The film, which has been retrofitted into the first volley of the hoped-for (though I am not clear by whom) Universal Monster Universe thanks to the addition of a clumsy final scene, mostly takes place in 15th Century Wallachia, which is always and unyielding referred to as "Transylvania". Here, Prince Vlad (Luke Evans), ruler of a people that are variously depicted as agrarian or townsfolk, based on the needs of the scene, maintains as much independence as he can against the always-present threat of the Turkish Empire, where he served in the army as a boy and adolescent, earning the war name "Vlad the Impaler" for his particularly gory way of displaying his dead victims, in a form of terrifically effective psychological warfare. His childhood friend, current Turkish Sultan Mehmed (Dominic Cooper in the year's most unfortunate brownface to date, while we eagerly await Exodus: Joel Edgerton's Tanning Disaster) has decided to flex his muscles a bit demanding an unacceptable tribute of Wallachian Transylvanian boys to serve in his military, especially including Vlad's own son Ingeras (Art Parkinson). This Vlad will not accept, and so he makes a deal with, if not the Devil, than the best Devil analogue around those parts, a vile man-like creature (Charles Dance) living in a cave since ages unknown, after he made his own deal for eternal life and power. Vlad gains super-strength, the ability to transform into a colony of bats, a sensitivity to light, and a desperate thirst for human blood. If he can make it three days without ingesting blood, he'll be freed of his hunger and his powers, and so the film turns into a 71-hour countdown till he caves in and eats somebody, a development which is not remotely surprising, nor is the identity of the person he consumes surprising when it happens.

Between them, director Gary Shore and writers Matt Sazama & Burk Sharpless have made a total of no features before this, which probably explains why Dracula Untold feels so calculating in its assembly from the spare parts of other movies (which, if we were talking a Frankenstein reboot, we might have something). Something like a Mitteleuropean 300 in its overall impact, only with blues instead of browns and hardly any slow-motion, it's a vampire film where vampires seem to be reluctantly added in after the fact, and horror doesn't exist other than in a couple individual flashes. Certainly, as a story that wants to play on the audience's affection for Dracula in all his guises throughout the century and change of his existence, it has absolutely none of the things that are usually associated with him: not the animalistic hunger and danger of the F.W. Murnau version in Nosferatu, not the suave European superiority of Bela Lugosi in Universal's first Dracula, not Christopher Lee's hateful cruelty in the Hammer series of Dracula pictures, not the erotic pull of Francis Ford Coppola's Bram Stoker's Dracula. He's just a generic super-powered badass, whose specific paranormal traits aren't even explored until the film is most of the way over. Evans gamely tries to inject some passion and fervor into all this ahistorical claptrap, but his dominant mode is brooding and quiet, and the film demands more rage, more Gerard Butler-style barking. That's just if it's going to survive on the dubious level of being a plastic, paint-by-numbers swordfighting action film. For it to work as a Dracula film... no, that was never going to happen. I cannot imagine the performance Evans would have had to give if he was going to actually sell this lukewarm Angry Dad as one of history's greatest monsters - certainly, the script doesn't sacrifice one detail that actually suggests that Bram Stoker's iteration of the character could possibly emerge from the noble, moral man who we see sadly allowing himself to be turned into a demon for the greater good.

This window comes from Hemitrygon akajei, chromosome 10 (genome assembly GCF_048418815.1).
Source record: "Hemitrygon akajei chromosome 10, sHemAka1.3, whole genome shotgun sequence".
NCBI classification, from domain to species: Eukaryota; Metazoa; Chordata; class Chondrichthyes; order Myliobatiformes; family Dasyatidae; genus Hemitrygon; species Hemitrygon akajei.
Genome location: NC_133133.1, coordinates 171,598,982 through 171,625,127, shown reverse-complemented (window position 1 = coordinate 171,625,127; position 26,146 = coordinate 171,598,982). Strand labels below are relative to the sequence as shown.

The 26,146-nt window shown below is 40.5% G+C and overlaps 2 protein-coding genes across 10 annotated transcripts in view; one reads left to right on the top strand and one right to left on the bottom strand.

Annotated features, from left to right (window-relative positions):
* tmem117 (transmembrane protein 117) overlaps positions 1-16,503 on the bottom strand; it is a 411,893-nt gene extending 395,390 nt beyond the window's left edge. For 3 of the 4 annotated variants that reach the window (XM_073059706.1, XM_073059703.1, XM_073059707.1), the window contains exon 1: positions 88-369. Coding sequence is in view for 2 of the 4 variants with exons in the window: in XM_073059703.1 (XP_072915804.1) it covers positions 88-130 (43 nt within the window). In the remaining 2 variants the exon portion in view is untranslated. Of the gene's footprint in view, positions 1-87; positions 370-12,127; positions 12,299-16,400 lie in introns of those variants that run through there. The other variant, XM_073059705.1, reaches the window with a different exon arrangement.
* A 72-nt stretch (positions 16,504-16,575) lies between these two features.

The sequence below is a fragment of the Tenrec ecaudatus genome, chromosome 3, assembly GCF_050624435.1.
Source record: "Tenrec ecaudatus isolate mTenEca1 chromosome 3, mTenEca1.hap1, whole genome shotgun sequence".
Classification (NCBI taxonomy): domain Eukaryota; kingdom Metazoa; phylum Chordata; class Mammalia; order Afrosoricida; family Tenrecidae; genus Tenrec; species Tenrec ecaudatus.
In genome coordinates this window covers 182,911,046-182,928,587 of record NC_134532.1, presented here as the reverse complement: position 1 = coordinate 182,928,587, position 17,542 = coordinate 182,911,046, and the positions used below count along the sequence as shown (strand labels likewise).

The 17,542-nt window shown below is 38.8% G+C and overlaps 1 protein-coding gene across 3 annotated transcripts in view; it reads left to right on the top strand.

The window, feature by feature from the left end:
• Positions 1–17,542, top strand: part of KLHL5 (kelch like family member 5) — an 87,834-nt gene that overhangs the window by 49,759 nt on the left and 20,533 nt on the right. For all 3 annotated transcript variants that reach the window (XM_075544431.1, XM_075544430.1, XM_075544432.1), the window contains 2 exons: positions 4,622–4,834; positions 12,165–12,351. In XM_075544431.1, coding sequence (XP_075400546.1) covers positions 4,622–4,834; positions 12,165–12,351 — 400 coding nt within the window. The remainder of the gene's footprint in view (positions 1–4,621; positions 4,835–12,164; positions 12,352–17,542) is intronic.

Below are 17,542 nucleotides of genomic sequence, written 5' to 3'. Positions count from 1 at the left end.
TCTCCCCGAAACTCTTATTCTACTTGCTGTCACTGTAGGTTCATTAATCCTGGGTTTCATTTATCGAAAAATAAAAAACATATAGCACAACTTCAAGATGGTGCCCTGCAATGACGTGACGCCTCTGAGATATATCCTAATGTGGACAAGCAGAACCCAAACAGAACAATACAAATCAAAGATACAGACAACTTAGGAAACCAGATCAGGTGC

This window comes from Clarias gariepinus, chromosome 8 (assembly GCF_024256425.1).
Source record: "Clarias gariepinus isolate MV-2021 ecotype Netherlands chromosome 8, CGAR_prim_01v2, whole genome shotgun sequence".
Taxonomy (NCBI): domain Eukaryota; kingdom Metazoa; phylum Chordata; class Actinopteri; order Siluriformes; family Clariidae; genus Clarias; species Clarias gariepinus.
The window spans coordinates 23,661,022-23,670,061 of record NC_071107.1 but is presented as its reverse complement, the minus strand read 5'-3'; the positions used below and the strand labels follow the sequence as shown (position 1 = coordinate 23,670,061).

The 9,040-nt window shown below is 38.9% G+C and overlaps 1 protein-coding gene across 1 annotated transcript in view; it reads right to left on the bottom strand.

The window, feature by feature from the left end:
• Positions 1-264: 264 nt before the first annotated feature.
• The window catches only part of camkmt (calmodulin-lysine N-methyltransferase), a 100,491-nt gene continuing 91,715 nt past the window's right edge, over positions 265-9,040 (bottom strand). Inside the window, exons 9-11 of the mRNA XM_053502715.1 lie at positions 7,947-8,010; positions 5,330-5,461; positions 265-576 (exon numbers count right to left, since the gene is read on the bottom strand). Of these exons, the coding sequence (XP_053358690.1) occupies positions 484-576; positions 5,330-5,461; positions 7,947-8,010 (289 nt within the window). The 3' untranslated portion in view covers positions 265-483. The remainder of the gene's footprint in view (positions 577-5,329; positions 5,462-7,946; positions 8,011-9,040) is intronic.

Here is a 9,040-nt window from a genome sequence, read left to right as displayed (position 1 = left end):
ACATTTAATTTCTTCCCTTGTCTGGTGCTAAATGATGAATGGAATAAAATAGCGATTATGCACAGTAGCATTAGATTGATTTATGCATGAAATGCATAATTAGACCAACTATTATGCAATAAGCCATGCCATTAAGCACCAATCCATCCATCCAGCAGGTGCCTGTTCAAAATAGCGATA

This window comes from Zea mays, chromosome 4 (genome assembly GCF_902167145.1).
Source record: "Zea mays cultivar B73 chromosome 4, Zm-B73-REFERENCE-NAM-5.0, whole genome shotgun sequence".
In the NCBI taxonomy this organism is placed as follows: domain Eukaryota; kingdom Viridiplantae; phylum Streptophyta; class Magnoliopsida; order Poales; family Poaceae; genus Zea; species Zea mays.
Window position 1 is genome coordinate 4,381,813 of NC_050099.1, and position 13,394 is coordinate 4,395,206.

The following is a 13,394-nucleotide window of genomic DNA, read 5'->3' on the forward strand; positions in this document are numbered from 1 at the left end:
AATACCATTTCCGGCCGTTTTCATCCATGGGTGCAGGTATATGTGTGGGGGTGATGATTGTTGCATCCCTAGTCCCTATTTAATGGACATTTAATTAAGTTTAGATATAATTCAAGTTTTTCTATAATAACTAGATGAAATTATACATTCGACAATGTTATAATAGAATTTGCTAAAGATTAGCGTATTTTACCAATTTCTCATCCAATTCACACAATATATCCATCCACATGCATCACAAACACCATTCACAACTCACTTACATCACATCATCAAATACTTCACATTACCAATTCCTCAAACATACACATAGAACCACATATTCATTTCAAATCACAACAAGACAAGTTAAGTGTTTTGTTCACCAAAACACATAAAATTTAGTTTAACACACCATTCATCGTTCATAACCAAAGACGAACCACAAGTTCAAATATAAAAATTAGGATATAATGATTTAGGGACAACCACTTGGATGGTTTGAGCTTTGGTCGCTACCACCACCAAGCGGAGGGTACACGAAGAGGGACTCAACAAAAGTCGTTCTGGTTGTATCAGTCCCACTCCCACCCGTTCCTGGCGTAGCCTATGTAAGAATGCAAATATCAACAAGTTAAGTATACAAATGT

Surrounding this vague, uninteresting hero is an entire vague, uninteresting movie, full of powerfully dark, metallic, ugly images (somehow, this was shot by John Schwartzman, a cinematographer whose tendency towards sun-kissed Rockwellian imagery is arguably problematic in its own right, but far more attractive than anything this film has going on), and action sequences which are so ridiculously infatuated with weightless CGI that they're never exciting in even a small way. Having put all that energy into making Vlad such a well-etched generic hero, the writers have nothing left over the rest of the cast, leaving only Dance with the film's hugest gimme role to make anything like an impact. Meanwhile, people who are at least capable of being interesting, like Dominic Cooper and Sarah Gadon, drift around filling parts that require only a warm body, not any kind of acting complexity, and contributing to the overall sense that everyone involved in making the film was as bored by it as we are in the audience.